OTC PINK: TMBXF 

The Tombstone District sits astride a regional NE trending structure. This structure is visible on topographic maps, as well as satellite images of the American Southwest. It is a northeast trending rift structure or shear, traceable from southwest of the Huachuca Mountains of Arizona northeast to Silver City, New Mexico.

The majority of veins and mineralized structures within the Tombstone District and neighboring districts exhibit the same northeast alignment as the above noted structure. In neighboring districts along the NE rift, silver and gold mineralization occur in igneous and sedimentary rocks.  This suggesting ore mineralization is pervasive and of considerable extent along this northeast trending regional rift.

This structural trend of mineralization presents an exploration potential of tremendous magnitude, with precious metals and base metals distributed along and adjacent to the structure.

Geologic evaluation of ore-bearing structures within the Tombstone basin suggest that mineralization similar to that historically mined could support an open pit heap leach operation, such as that conducted by Tombstone Exploration, Inc., circa 1980 to 1985.

Mesothermal replacement deposits primarily of silver, gold, zinc and lead are in the upper Paleozoic section, and copper in the lower Paleozoic section below Tombstone, are thought to continue at depth.

Copper replacement deposits in The Abrigo and Martin Formations, as seen at Bisbee, may be similar to those suspected beneath the West Tombstone/Charleston areas.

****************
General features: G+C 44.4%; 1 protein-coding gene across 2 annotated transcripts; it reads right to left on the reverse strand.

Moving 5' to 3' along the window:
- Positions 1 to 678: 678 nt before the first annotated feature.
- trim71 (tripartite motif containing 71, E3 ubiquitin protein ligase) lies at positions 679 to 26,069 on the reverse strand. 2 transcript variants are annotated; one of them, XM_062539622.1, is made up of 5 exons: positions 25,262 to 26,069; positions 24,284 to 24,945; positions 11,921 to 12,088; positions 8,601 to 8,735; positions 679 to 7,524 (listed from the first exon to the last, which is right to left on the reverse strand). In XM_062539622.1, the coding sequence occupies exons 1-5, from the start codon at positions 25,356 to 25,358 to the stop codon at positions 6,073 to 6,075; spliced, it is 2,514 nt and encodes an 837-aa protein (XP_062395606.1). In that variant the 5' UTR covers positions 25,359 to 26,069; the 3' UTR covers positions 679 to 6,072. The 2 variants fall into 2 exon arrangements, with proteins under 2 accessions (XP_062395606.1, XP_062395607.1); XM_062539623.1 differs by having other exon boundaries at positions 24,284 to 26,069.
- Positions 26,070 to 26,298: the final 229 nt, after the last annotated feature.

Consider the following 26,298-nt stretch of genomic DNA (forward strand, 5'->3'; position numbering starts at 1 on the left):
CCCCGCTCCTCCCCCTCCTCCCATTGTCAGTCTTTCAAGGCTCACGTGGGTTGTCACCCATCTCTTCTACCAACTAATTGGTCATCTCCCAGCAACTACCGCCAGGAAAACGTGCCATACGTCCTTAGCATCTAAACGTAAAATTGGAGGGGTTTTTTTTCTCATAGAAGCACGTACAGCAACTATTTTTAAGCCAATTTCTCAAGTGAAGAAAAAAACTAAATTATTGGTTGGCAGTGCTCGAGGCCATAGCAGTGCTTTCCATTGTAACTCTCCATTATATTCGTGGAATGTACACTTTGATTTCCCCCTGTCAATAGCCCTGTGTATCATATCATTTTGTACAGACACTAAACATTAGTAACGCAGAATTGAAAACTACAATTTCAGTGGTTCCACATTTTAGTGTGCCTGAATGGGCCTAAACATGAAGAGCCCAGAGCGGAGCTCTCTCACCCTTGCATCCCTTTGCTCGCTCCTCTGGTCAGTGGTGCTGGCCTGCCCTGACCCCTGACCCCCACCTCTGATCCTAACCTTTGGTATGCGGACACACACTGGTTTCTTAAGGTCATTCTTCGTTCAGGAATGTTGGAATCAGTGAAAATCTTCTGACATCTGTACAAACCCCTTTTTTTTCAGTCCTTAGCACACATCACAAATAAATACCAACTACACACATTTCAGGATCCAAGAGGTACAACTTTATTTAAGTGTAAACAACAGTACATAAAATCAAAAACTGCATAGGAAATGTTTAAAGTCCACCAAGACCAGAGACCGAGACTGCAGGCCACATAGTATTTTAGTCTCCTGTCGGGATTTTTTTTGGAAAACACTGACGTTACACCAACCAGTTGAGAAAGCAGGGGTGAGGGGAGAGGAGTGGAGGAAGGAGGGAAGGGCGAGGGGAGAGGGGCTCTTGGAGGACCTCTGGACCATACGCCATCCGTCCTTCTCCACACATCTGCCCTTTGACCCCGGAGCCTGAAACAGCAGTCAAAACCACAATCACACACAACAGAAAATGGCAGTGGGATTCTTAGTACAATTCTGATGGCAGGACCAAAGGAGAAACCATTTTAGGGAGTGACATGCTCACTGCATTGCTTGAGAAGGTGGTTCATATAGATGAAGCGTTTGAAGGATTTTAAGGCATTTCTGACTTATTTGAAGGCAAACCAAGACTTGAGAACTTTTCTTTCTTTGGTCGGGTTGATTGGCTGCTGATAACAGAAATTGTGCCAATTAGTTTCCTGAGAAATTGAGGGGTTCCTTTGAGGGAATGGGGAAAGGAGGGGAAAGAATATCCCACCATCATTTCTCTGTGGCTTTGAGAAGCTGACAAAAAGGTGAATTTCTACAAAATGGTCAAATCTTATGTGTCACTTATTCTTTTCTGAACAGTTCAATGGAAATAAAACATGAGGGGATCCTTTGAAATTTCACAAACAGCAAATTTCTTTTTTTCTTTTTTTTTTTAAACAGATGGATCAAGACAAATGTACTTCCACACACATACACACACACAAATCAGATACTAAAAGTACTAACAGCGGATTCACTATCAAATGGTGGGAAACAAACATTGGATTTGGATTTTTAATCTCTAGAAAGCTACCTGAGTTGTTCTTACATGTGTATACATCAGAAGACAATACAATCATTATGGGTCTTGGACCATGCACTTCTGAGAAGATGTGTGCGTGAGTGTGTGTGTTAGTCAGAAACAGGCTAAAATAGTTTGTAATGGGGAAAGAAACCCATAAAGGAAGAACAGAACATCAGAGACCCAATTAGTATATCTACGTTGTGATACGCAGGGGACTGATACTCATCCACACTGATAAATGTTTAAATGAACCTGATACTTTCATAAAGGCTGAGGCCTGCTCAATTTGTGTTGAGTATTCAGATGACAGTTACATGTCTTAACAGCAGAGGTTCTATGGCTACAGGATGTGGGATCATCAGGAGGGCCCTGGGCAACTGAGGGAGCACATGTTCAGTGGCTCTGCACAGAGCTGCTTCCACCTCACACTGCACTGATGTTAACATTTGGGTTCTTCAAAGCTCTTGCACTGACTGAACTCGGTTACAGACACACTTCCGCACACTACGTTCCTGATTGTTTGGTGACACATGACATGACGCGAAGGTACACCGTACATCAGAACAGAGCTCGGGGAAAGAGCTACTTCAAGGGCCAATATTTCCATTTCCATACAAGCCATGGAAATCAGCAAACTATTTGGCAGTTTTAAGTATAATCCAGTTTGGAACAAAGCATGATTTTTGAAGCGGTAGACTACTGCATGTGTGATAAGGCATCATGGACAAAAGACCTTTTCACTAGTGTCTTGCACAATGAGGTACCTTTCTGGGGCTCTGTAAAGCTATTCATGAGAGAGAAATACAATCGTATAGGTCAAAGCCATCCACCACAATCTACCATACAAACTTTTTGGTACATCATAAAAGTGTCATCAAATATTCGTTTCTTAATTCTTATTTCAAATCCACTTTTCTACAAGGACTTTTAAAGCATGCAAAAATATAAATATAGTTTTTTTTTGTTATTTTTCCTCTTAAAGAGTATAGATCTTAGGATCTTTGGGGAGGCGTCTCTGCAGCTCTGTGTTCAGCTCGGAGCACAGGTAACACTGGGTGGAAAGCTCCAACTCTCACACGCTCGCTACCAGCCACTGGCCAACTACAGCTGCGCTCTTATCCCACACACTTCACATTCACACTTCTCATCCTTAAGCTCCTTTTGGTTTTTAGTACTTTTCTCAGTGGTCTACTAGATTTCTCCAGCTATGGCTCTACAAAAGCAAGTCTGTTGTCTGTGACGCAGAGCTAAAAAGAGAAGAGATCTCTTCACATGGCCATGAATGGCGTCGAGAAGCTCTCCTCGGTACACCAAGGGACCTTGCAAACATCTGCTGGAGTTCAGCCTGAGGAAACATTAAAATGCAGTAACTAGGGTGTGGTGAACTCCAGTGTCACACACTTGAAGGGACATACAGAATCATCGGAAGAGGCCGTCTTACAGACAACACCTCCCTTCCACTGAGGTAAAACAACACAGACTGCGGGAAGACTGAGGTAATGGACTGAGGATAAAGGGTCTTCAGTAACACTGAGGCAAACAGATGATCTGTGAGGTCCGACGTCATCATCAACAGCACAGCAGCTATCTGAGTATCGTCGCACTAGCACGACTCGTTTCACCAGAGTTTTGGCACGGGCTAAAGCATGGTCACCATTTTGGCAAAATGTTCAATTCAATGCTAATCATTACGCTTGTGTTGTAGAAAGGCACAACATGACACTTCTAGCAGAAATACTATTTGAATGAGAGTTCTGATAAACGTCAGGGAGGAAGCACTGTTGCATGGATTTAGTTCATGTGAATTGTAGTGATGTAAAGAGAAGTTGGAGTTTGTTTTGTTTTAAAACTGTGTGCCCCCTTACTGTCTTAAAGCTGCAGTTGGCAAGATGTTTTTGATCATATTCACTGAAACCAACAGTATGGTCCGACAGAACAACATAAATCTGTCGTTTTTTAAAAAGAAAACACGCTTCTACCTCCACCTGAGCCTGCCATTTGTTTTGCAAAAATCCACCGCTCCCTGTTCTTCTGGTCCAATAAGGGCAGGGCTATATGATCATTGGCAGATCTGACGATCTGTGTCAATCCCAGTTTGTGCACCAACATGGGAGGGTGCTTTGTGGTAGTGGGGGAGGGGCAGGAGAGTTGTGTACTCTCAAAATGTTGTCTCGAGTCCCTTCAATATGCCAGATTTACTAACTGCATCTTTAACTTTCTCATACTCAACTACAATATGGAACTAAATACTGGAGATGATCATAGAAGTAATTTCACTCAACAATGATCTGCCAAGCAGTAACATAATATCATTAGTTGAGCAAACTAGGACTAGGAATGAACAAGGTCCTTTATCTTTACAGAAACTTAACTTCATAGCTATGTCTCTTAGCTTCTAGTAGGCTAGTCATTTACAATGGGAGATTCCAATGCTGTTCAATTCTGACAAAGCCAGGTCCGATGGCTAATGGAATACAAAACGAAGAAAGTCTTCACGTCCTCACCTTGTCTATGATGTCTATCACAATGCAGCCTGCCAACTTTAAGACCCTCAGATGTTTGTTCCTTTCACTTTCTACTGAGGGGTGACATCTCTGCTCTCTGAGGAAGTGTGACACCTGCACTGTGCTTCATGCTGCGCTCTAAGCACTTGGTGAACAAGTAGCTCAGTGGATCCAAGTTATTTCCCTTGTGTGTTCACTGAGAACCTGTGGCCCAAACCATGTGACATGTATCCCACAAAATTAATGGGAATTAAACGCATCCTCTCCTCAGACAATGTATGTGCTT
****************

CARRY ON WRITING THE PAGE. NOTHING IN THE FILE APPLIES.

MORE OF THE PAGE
Multiple porphyry copper centers are known to occur elsewhere associated with Laramide-age granodiorite and quartz monzonite plutons. One such center, confirmed by deep drilling by ASARCO in 1973-74, occurs near the Robbers Roost, on Company property, where intense argillic alteration and mineralized breccia pipe emplacement are exposed by erosion.

Surface examination of the West Tombstone area reveals there are numerous veins and structures that have not been mined or explored. The close proximity of many of these structures and veins may allow for slot or open pit mining methods, if sufficiently high silver-gold values are carried between.

The high degree of vein wall rock alteration indicates the silver and gold mineralization should extend away from the veins into the wall rocks. Most of the veins observed appear to be fissure fillings within fractured intrusive dikes and sills. Aplite and Andesite porphyry dike rocks appear in fissure veins of the West Tombstone-Solstice area.

Skarn mineralization appears to underlie a portion of the project area. Observed locally, the Skarn mineralization appears to be contained beneath a series of low angle or thrust faults, as seen on the face of the Ground Hog Hill and constituting the Limestone-volcanic contact at the western end of the Carbonate patented lode claim.

The most prominent structures are veins occupying N-NE trending fault zones and shears. Ore appears to have been mined where highly manganiferous vein material is present in the NE structures.

In the west portions of the property, the limestone is altered into rocks typically identified with Carlin-Type Gold deposits. The limestone is intensely silicified and is locally jasperoidal. 
This intense alteration was observed to occur in the footwall of a low angle, reverse fault. This is a typical location for the deposition of Carlin-type mineralization, as ore bearing fluids tend to pond or be trapped beneath impermeable rocks or clays associated with these faults.